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Passage of anti-gay marriage amendment has a silver lining for progressive movement
Despite the intolerance of the S.C . marriage amendment, the LGBT community is seeing some unexpected benefits

by Jack Kirven . Q-Notes staff
COLUMBIA — The marriage amendment in South Carolina that limited marriage to one man and one woman passed the popular vote with a 78 percent majority in November 2006. It has been in place for several months now and Melissa Moore, field director of the South Carolina Equality Coalition (SCEC), has been monitoring the effects of the legislation.

“Predictably, there has been a sudden rise in violent crimes against LGBT people. There have already been three known ‘hate-crimes’ in the Upstate alone since its passage.” Moore says this is to be expected when “laws that blatantly discriminate against a community are seen to condone violence against those very people.”

There have been other developments that are almost piggybacked onto the marriage issue. Focus on the Family, the anti-LGBT organization that so ardently pushed for the marriage amendment, is now trying to influence women’s reproductive rights as well. “This isn’t surprising. In fact it was expected,” Moore said. A proposed initiative would require that women see an ultrasound of their fetuses before being allowed to terminate their pregnancies. “Get your rosaries off my ovaries” has become a slogan for those against passage of this new requirement.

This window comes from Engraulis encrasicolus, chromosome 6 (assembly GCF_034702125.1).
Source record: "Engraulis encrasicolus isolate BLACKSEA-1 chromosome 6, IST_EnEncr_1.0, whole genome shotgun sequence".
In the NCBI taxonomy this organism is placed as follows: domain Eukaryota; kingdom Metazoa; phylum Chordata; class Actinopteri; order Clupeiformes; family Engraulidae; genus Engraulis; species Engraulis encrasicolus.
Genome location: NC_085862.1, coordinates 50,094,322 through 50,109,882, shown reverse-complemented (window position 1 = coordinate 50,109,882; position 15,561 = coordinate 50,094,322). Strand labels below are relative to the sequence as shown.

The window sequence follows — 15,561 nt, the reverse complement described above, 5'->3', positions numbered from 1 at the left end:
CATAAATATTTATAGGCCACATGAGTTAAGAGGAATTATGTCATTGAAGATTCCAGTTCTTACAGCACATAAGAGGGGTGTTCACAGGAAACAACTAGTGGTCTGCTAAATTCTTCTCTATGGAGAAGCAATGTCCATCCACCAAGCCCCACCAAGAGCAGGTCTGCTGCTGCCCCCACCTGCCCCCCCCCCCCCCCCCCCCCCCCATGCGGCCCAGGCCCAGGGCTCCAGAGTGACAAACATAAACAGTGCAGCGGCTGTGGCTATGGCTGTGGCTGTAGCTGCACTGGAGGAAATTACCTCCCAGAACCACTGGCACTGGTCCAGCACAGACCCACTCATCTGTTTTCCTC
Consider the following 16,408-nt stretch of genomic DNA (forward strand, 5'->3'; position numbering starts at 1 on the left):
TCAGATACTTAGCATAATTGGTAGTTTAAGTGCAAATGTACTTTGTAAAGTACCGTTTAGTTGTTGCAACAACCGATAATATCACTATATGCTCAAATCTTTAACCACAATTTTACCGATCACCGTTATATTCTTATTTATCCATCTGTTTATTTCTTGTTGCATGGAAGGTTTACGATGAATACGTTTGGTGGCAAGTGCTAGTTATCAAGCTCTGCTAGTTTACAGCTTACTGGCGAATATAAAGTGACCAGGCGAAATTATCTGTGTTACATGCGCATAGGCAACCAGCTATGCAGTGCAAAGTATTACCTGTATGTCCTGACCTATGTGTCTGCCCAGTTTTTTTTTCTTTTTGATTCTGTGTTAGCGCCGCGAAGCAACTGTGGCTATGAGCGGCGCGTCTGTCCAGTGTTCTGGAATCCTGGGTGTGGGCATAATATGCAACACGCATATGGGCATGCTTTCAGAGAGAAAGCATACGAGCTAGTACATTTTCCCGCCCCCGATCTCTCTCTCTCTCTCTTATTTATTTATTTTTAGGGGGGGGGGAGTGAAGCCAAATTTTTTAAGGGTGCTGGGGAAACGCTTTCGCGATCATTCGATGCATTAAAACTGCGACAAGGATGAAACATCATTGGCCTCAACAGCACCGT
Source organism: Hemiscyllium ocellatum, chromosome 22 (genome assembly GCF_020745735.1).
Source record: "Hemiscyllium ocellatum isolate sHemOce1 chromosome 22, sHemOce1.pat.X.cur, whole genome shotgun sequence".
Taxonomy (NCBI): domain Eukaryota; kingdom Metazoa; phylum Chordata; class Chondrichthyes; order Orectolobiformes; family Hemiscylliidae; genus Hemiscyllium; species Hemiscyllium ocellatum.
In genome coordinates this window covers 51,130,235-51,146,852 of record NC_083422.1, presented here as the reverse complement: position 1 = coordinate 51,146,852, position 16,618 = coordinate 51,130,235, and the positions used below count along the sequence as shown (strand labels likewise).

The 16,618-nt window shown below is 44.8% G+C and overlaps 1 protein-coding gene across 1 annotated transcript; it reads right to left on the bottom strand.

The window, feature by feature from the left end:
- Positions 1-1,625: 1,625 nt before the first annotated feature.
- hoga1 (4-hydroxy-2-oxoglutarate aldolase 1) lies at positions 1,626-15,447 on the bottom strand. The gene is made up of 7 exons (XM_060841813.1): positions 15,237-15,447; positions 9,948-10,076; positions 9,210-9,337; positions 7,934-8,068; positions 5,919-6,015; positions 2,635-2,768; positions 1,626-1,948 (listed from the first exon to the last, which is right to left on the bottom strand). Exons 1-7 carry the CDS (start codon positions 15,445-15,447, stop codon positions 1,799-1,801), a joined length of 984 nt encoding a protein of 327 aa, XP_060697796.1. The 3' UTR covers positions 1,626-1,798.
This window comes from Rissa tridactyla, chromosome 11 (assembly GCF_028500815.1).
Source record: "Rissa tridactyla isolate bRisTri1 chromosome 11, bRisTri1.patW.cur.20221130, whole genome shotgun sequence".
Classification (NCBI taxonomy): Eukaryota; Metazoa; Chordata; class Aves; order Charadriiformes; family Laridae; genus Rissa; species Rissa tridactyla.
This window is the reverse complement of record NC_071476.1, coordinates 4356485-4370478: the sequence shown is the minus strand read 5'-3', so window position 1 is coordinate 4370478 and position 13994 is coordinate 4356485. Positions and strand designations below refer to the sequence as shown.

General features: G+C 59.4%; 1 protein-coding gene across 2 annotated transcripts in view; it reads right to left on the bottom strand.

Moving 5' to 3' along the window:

Melissa Moore expressed optimism concerning the unexpected support the amendment has fostered.
Despite these challenges, there have also been some points of encouragement. Moore says that “this galvanized the LGBT community in a way nothing else has recently.” In addition, the LGBT community has picked up some unexpected supporters, including the League of Women Voters, the Sheriff’s Department, People Against Rape and the YWCA. All have signed on as co-sponsors of documents opposing the limitations on safe, legal abortions.

In addition, six non-discrimination bills have been introduced into the legislature and they all, according to Moore, include verbiage that is inclusive of protections for LGBT citizens. The Executive Branch of the South Carolina Democratic Party has also passed a “numerical goal,” which means that at least three LGBT delegates will participate in the National Democratic Committee. Because of the timing of these developments they have been regarded as responses against the marriage amendment.

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